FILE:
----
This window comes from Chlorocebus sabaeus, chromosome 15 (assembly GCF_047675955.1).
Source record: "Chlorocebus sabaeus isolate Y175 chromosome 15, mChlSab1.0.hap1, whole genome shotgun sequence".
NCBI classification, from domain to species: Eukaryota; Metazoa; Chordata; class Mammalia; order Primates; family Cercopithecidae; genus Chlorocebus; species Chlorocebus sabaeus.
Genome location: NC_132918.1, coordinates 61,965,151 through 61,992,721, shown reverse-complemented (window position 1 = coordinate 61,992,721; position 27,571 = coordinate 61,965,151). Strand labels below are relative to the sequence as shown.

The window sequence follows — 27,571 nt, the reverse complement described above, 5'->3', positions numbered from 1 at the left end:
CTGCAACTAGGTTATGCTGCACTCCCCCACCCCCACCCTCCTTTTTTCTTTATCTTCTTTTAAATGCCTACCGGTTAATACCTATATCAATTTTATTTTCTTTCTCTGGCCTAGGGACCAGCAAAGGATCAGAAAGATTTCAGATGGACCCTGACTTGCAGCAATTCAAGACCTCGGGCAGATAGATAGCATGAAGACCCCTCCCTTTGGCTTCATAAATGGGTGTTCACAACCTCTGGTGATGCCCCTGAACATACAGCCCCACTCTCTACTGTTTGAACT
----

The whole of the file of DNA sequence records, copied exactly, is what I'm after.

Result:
This window comes from Chlorocebus sabaeus, chromosome 15 (assembly GCF_047675955.1).
Source record: "Chlorocebus sabaeus isolate Y175 chromosome 15, mChlSab1.0.hap1, whole genome shotgun sequence".
NCBI classification, from domain to species: Eukaryota; Metazoa; Chordata; class Mammalia; order Primates; family Cercopithecidae; genus Chlorocebus; species Chlorocebus sabaeus.
Genome location: NC_132918.1, coordinates 61,965,151 through 61,992,721, shown reverse-complemented (window position 1 = coordinate 61,992,721; position 27,571 = coordinate 61,965,151). Strand labels below are relative to the sequence as shown.

The window sequence follows — 27,571 nt, the reverse complement described above, 5'->3', positions numbered from 1 at the left end:
CTGCAACTAGGTTATGCTGCACTCCCCCACCCCCACCCTCCTTTTTTCTTTATCTTCTTTTAAATGCCTACCGGTTAATACCTATATCAATTTTATTTTCTTTCTCTGGCCTAGGGACCAGCAAAGGATCAGAAAGATTTCAGATGGACCCTGACTTGCAGCAATTCAAGACCTCGGGCAGATAGATAGCATGAAGACCCCTCCCTTTGGCTTCATAAATGGGTGTTCACAACCTCTGGTGATGCCCCTGAACATACAGCCCCACTCTCTACTGTTTGAACT